The Power of One is one of those books that I really should have read years ago. I've certainly meant to read it for a long time so this was a satisfying title to cross off my list. It's stunning that this was Bryce Courtenay's first novel. I look forward to reading his others because if this is where he started, he's a talented writer.
The Power of One is set in South Africa, starting shortly before World War Two, and following approximately fifteen years in the life of our narrator, Peekay. At the age of six, Peekay decides that his life's ambition is to become the welterweight champion of the world (that's in boxing) and the rest of the novel follows him as he works to realize this dream. Peekay is a young English boy (a rooinek, as the Afrikaaners call him) living in a racially diverse and tense society. The book encouraged me to learn more about the Boer War and the history of South Africa. Much of what I know about South Africa comes from Nelson Mandela's autobiography so it was interesting to hear some of the history from a fictional and English perspective. (Courtenay grew up in South Africa, by the way.) I'd be very curious to read something from the Afrikaaner perspective or from a different African perspective.
The book is well written with strong details. The physical landscape is beautifully described. I learned about boxing, cacti, and boarding schools. It's a thick book but I read it easily over a long weekend; once I began the novel I wanted to finish it right away. At the end I was left to ponder Courtenay's handling of the racial issues surrounding Peekay. My initial reaction was that Peekay didn't do enough, wasn't kind enough. That his lack of action made him a bad person. I wanted more from him in his treatment of the Africans around him. Yet the more I thought about it, the more I realized that Peekay was likely pretty progressive for South Africa in the 50s. The fault therefore lies with the culture this character was raised in, one where the African people were automatically thought of as second class, to be compared to intelligent animals. Even the kindest of characters seem to treat the Africans around them as one might a favourite pet dog. From my North American, 21st perspective, that's not good enough (and I stand by that in the real world), but in the novel's world, those tiny differences say a lot about its characters. In fact, it seems to highlight the sadness of injustice and racism, that even the small kindnesses that some of the characters offer – kindnesses that, to me, don't even seem that kind – make them stand out in a society of prejudice and apartheid.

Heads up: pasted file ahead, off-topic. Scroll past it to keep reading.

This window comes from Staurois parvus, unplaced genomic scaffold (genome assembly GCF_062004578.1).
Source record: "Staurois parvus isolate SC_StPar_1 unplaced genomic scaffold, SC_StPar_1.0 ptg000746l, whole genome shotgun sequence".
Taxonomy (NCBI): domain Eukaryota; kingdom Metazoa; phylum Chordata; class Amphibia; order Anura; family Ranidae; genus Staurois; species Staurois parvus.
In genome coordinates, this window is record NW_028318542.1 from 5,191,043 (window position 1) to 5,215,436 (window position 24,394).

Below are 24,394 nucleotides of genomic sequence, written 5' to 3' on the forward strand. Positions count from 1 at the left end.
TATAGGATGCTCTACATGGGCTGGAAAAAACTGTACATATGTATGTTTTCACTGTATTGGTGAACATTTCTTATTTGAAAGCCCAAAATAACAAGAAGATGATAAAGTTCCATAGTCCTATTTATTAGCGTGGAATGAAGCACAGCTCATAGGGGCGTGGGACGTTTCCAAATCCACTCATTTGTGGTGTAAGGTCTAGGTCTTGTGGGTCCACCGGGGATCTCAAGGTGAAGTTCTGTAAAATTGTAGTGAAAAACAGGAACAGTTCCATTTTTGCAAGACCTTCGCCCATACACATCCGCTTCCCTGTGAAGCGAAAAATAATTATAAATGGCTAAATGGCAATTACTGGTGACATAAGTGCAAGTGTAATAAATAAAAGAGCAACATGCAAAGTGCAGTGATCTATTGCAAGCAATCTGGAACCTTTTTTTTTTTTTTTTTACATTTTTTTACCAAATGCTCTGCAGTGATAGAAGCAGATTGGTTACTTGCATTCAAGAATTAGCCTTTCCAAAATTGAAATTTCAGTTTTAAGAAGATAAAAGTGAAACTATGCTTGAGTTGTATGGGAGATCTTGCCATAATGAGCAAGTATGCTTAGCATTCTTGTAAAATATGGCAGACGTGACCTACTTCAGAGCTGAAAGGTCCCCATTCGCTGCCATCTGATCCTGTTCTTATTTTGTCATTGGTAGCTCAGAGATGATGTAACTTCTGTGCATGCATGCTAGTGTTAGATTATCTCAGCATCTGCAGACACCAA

My major fault against The Power of One was the character of Peekay. Although immensely likeable, Courtenay writes him as a sort of superman, a boy good at everything. At some point in the novel I realized that everything is just sort of working out for Peekay and from there on, a lot of the tension vanished. In short, he was too perfect. The book lost touch with realism on a number of points. Not everybody turns out to be talented at what they decide to be at the age of six. That's why I'm not an astronaut. Sure, there are people who are as talented in as many facets as Peekay seems to be, but the majority of us are not. A character with real flaws is easier to sympathize with and to celebrate with when he does win out. The ending as well did not offer me the redemption it seemed to want to provide for its main character. For a relatively long book, it felt like it ended too quickly.
In the end though, I would recommend the novel as a snapshot of history, of South Africa, of youth and maturity.